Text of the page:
A friend I’ll call G recently wrote an impassioned post about the experience of growing up female, that this is a unique thing that trans women somehow dilute. Her post included also argued that the sheer average size of biological males argues against their right to occupy biological female space. They are incapable of knowing the fears and joys of being female, from the perspective of being biologically female from birth in the world.

As cisgender humans, G and I are incapable of occupying the spaces of other genders. Our experiences don’t allow for that – nature or nurture – but we can empathise with others’ experiences. I can start to imagine the fears of women making their way through public spaces where they’re catcalled – fears that as a cis-presenting male, I don’t live with. I can imagine those fears and be with those who have them in their space without, for example, denigrating their lived experience. Stating it this way is, I admit freely, very harsh to my friend’s position – possibly harsher than it needs to be. With that empathy I can try to a better human, advocate, partner, and friend.

I also didn’t grow up suffering any kind of gender dysphoria, but I can empathise with those who experience it now – who spend every moment with the feeling that the space they occupy, the space assigned to them, the roles society puts them in are wrong – and argue to make their existences easier and more aligned with who they are. I don’t need to live their experience to trust their lived experience. I was reading today about Brianna Titone, a trans woman in the Colorado legislature. Her childhood dream was to work for the FBI and she remained closeted until she aged out of admission to the Bureau at the age of 37. I can barely imagine the pain that cost her.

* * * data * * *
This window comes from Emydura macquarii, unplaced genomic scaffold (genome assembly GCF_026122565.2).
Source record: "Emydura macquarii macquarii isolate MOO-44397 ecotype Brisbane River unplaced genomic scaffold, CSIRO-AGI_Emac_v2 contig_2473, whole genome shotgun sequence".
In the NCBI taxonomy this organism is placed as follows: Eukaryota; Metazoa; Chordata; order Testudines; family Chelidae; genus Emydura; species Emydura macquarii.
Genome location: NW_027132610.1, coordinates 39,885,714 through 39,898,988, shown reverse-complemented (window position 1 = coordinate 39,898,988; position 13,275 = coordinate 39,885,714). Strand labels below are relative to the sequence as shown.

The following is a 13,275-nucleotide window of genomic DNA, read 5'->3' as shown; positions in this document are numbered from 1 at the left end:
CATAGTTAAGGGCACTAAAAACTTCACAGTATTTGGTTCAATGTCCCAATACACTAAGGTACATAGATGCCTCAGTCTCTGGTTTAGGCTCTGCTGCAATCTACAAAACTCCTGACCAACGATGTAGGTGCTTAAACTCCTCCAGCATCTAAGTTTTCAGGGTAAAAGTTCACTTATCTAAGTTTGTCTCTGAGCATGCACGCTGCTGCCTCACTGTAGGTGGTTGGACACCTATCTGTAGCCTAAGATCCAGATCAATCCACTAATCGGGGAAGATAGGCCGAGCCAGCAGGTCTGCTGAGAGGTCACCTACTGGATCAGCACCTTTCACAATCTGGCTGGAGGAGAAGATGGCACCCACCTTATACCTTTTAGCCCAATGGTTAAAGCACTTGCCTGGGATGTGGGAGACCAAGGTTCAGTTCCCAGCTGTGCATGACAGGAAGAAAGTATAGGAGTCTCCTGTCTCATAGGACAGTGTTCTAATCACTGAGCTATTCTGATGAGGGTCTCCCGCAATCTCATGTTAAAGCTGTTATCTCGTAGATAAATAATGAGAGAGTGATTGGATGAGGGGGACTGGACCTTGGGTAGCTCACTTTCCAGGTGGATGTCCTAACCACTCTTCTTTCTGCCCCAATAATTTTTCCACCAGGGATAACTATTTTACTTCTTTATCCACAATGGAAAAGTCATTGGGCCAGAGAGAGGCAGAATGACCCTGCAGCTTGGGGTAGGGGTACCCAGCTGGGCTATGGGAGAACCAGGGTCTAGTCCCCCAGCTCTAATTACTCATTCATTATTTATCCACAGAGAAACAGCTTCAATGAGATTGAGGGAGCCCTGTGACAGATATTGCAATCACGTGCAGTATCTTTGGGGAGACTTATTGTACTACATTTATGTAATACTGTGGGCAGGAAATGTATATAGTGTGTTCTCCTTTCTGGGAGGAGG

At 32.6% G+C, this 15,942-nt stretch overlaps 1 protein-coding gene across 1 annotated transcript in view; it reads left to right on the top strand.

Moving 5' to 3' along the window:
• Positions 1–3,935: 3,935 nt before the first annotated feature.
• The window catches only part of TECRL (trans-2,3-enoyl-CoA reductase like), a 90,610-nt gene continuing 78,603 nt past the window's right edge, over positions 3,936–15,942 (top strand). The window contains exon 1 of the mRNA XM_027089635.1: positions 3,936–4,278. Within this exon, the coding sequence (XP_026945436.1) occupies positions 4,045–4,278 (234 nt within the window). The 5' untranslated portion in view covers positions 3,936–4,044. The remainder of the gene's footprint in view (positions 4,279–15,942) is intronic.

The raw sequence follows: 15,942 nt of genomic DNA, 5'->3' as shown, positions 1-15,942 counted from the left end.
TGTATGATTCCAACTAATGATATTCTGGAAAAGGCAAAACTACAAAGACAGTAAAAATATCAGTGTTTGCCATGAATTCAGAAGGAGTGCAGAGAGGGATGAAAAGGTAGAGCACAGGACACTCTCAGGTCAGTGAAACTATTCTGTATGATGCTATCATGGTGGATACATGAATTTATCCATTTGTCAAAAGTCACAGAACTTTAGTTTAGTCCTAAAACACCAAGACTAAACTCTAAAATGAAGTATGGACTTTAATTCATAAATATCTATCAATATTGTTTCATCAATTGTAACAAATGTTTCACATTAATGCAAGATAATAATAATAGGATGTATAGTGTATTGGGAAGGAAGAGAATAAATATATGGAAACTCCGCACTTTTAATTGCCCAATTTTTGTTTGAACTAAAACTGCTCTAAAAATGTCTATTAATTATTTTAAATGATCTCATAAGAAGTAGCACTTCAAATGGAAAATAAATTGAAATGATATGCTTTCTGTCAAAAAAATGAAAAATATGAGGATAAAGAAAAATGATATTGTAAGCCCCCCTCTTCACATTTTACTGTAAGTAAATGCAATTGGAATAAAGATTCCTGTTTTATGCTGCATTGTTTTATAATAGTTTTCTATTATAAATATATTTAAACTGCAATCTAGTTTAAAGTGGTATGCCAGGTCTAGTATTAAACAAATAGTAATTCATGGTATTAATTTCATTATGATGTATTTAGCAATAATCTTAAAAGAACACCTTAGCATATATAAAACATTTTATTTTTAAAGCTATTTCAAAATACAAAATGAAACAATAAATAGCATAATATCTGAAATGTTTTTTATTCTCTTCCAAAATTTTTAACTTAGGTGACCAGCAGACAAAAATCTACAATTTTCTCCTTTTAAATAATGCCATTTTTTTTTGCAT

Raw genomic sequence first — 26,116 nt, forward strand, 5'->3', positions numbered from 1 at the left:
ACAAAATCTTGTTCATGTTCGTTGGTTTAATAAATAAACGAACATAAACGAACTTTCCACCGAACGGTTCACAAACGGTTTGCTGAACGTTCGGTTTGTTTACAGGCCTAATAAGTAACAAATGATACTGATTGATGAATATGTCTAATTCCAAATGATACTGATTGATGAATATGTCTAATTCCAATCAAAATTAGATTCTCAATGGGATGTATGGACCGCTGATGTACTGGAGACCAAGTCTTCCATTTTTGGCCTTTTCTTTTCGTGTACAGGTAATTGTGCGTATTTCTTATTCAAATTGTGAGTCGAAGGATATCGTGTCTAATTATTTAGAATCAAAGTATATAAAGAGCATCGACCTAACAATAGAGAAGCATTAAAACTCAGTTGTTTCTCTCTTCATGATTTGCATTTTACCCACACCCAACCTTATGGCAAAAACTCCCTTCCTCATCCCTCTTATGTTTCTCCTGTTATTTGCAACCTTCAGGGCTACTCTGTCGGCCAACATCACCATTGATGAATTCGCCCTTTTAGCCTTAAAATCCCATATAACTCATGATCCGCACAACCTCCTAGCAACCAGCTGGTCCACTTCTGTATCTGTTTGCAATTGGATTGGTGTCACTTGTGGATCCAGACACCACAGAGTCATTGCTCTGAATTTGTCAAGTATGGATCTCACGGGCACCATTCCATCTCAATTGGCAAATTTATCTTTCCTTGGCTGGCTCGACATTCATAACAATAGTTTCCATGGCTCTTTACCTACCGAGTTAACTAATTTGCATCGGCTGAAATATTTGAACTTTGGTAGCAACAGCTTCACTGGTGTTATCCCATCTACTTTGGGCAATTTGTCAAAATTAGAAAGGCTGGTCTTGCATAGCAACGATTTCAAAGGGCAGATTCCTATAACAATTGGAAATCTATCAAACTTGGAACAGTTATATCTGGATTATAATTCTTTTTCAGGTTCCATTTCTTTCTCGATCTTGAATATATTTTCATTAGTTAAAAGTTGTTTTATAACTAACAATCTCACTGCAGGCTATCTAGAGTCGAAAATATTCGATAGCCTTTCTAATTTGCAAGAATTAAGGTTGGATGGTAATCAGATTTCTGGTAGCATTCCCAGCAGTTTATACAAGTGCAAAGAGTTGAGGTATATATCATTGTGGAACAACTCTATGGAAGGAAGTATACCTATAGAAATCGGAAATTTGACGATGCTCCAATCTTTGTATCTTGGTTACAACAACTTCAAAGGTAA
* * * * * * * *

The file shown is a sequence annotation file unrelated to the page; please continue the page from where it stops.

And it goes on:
From my perspective, it matters what those initial experiences imprint on a person, but those experiences are both internal and external and shouldn’t be legislated back into the closet.

Paraphrasing from Thomas Hobbes’ Leviathan: We can’t know the inner experiences of other people, but we can know our own hearts and by this know the hearts of others. Not what their desires and needs and fears are, but the nature of desire and need and fear. (Hobbes presents this idea in the introduction to the Leviathan. The syntax is very old-school, but it’s four paragraphs worth reading.)

This is possibly the key to the argument. G knows the nature of her fears and needs and desires as she grew into womanhood – or does if she examines her own heart, just as I know mine. We can use that self knowledge to examine the fears and needs of those who grow in a body that doesn’t feel right. Or with desires that don’t align with what the so-called majority posits are the only legitimate paths for desire.

How do we make things equitable in the public square in the face of state after state legislating against trans existence? It’s truly fascistic, in my view, and sets the stage for a full rewrite of the sexual freedoms Americans have had since Griswold. Women are already suffering as a result of restrictions on procedures and medicines that are associated with abortion even if the mother’s ability to further bear children should she survive complications of a pregnancy gone awry. It’s a demonic state of affairs. A few years ago there was a case in Dublin where a woman’s pregnancy went septic – she was denied abortion and died as a result. In response, Ireland legalised abortion and at the time was seen as a latecomer to abortion rights in general. Since then, the US has gone backwards with alarming speed.